Sen. Ron JohnsonRonald (Ron) Harold JohnsonFauci calls Ron Johnson's AIDS comment 'preposterous': 'I don't have any clue of what he's talking about' Wisconsin senators ask outsiders not to exploit parade attack 'for their own political purposes' It's time to bury ZombieCare once and for all MORE (R-Wis.) told CNN’s Dana Bash that he will vote against a motion to proceed to the Senate's healthcare bill if the vote is held this week.
He became the fourth GOP senator to say Monday that he will not vote to move forward the Senate’s bill to repeal and replace ObamaCare in its current form.
New: @RonJohnsonWI just told me if senate gop leadership insists on moving to h care this week he will vote against motion to proceed.— Dana Bash (@DanaBashCNN) June 27, 2017
Three other senators said they would vote against the motion to proceed; Republican Sens. Rand PaulRandal (Rand) Howard PaulRand Paul: Chris Cuomo firing 'a small step toward CNN regaining any credibility' GOP anger with Fauci rises Congress's goal in December: Avoid shutdown and default MORE (Ky.), Susan CollinsSusan Margaret CollinsPhotos of the Week: Schumer, ASU protest and sea turtles Real relief from high gas prices The Hill's 12:30 Report: Biden to announce increased measures for omicron MORE (Maine) and Dean HellerDean Arthur HellerNevada becomes early Senate battleground Nevada governor Sisolak injured in car accident, released from hospital Democrats brace for tough election year in Nevada MORE (Nev.) each said they wouldn’t support the measure in its current form.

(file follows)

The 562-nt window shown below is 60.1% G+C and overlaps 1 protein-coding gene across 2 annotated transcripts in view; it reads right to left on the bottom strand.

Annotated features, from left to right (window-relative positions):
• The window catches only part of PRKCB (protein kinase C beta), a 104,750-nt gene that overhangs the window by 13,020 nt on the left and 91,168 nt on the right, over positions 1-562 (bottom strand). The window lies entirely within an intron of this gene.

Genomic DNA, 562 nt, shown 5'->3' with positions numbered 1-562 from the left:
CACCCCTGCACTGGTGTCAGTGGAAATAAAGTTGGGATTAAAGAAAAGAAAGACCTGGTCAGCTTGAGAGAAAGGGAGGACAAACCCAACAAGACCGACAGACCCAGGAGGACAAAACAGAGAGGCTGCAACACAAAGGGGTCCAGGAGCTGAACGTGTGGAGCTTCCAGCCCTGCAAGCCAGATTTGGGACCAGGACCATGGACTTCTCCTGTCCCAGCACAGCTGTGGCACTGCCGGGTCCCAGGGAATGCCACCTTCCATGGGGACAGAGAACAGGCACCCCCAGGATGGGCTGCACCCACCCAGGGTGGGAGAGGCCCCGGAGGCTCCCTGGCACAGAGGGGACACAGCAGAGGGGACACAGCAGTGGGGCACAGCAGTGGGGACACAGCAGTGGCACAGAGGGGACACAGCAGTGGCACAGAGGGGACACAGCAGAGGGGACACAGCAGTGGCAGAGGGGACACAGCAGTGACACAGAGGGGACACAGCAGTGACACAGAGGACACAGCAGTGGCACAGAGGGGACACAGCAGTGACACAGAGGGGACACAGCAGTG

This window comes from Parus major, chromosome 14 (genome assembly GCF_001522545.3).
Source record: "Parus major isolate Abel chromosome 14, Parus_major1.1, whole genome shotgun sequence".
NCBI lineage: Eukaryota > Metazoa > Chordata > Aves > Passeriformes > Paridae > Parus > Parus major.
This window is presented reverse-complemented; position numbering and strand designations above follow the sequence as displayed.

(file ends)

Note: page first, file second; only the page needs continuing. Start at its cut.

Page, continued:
The defections come hours after the Congressional Budget Office (CBO) analysis of the measure said it would cause 22 million more Americans to be uninsured in 10 years.
Five GOP senators, including Heller, said last week they wouldn’t vote for the bill in its current form.
Senate Majority Leader Mitch McConnellAddison (Mitch) Mitchell McConnellLawmakers remember Bob Dole: 'Bona fide American hero' Senate leaders face pushback on tying debt fight to defense bill Former Sen. Bob Dole dies at 98 MORE (R-Ky.) can only afford to lose two votes on the bill and still rely on Vice President Pence to break a tie.